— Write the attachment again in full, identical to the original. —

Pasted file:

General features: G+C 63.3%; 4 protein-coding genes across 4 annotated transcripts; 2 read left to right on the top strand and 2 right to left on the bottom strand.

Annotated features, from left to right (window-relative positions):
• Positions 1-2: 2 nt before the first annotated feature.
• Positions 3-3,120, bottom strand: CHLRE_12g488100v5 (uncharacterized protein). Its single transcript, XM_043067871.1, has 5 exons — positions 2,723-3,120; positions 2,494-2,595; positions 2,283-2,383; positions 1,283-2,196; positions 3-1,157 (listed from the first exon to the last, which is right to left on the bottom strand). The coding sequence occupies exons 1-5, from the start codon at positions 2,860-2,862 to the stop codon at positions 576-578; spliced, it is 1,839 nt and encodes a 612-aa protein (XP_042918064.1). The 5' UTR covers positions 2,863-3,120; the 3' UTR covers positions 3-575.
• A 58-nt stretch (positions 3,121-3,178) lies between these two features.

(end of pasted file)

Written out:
General features: G+C 63.3%; 4 protein-coding genes across 4 annotated transcripts; 2 read left to right on the top strand and 2 right to left on the bottom strand.

Annotated features, from left to right (window-relative positions):
• Positions 1-2: 2 nt before the first annotated feature.
• Positions 3-3,120, bottom strand: CHLRE_12g488100v5 (uncharacterized protein). Its single transcript, XM_043067871.1, has 5 exons — positions 2,723-3,120; positions 2,494-2,595; positions 2,283-2,383; positions 1,283-2,196; positions 3-1,157 (listed from the first exon to the last, which is right to left on the bottom strand). The coding sequence occupies exons 1-5, from the start codon at positions 2,860-2,862 to the stop codon at positions 576-578; spliced, it is 1,839 nt and encodes a 612-aa protein (XP_042918064.1). The 5' UTR covers positions 2,863-3,120; the 3' UTR covers positions 3-575.
• A 58-nt stretch (positions 3,121-3,178) lies between these two features.